Thursday, May 23, 2013

Talking Torian

One of the most effective and flexible tools a writer can employ to enhance their world-building is language. Creating a custom lexicon for your fictional universe doesn't mean you have to learn another language, either; you can rearrange and create new words out of ordinary English (or whatever language you publish in.)

This particular skill is one that most of us developed in childhood. As toddlers beginning to speak, we didn't know the proper name of everything. That's why that big thing in the driveway with four wheels that took Mommy away and brought her back again was a brrroom to me, named for the sound it made. Only later did it become a car. Words that are difficult for a toddler to pronounce often result in versions that are shortened, slurred together or replaced by similar sounds. This happens most frequently with names, which is why so many grandmothers are called something like Nanna, Nona, or Omah (in my family, the grandchildren call my mother Booma.) When Aunt Sheila proved too much of a mouthful for my grandniece, she dubbed me Enchilada.

As adults it's more difficult for us to let go of proper language and substitute or invent new terms, and for that reason when you begin world-building through language it can be a little daunting. Studying different forms of slang is one way to dust off your renaming skills; slang is usually colorful and sometimes has a kind of weird logic to it. When I began language world-building for Toriana I knew the British would have much more influence over my version of America, and it was no great leap to include the common language, so I started out with the UK slang I already knew as resource base and built out from there. Here's the "B" section from my Toriana Glossary:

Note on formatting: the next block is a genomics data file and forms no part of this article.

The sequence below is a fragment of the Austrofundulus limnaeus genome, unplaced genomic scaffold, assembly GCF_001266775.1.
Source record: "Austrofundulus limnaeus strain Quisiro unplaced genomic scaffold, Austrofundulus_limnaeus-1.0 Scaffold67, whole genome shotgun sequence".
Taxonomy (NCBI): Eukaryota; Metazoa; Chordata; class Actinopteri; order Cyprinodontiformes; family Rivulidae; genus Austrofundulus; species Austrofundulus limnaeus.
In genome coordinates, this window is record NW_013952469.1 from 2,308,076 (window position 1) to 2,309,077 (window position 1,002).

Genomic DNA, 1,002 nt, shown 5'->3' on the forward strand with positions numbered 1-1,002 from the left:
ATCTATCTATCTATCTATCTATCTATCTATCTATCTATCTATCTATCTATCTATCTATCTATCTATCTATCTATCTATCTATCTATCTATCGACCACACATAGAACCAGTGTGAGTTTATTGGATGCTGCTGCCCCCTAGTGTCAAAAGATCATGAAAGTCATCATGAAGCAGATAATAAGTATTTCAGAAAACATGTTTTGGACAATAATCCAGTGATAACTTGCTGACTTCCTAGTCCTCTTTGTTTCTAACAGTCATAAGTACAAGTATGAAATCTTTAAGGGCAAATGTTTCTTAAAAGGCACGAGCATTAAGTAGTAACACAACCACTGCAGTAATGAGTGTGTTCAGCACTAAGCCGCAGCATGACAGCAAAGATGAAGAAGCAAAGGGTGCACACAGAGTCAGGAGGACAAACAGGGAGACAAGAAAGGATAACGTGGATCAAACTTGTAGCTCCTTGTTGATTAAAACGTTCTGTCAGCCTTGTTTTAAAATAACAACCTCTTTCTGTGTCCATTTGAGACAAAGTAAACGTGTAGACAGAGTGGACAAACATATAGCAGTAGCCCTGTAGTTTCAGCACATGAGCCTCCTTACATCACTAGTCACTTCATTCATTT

bacco: tobacco
barrister: attorney
bathboy: a male attendant/masseur who works at public baths for women
beater: a uniformed police officer who patrols the streets, usually on foot
believer: someone who believes in magic
belowground: beneath street level
binding: a stone or other object that can contain psychic energy until its release is triggered by touch or proximity
black: very strong, thrice-brewed tea
blackpot: a coal-fueled boiler
blacks: formal suit worn by high-class male servants
bloodbane: one of the highly toxic magic poisons used in snuffballs
blower: a chamber that uses air leeched from the city’s tubes to dry wet items
blue ruin: gin
blues: people of aristocratic birth
bookmaker: printer
braves: warrior class of native Torian people
BrewsMaid: an automatic tea maker
bronze, bronzen: a theatrical cosmetic that temporarily darkens the skin
brown: Ttalian currency
bruiser: a large or physically intimidating man; thug
bucks: clothing made of buckskin
bum: ass

As you can see all of the words are made up of existing terms (barrister, blue ruin, braves, bum) or bits of words in English that I recombined or redefined (bathboy, blackpot, blower, BrewsMaid, bronzen.) So that my readers don't spend the entire reading experience flipping back and forth to the glossary I also focused on defining the terms in the context of the story. Here are three examples of how I used my Torian language from Her Ladyship's Curse:

I needed to replace the old coal boiler outside with an in-house furnace, but then walls would have to be torn out to convert the pipes, work for which no decent piper would barter. I was saving up for it, though, and in the meantime made do with what I could coax out of the old blackpot.

Out of respect for the real natives, I didn’t wear any feathers in my hair or on my person; those were reserved for braves who had bloodied themselves in war.

I sprayed my face, arms, hands, ankles, and feet with bronzen, which darkened my tanned skin to a copper brown.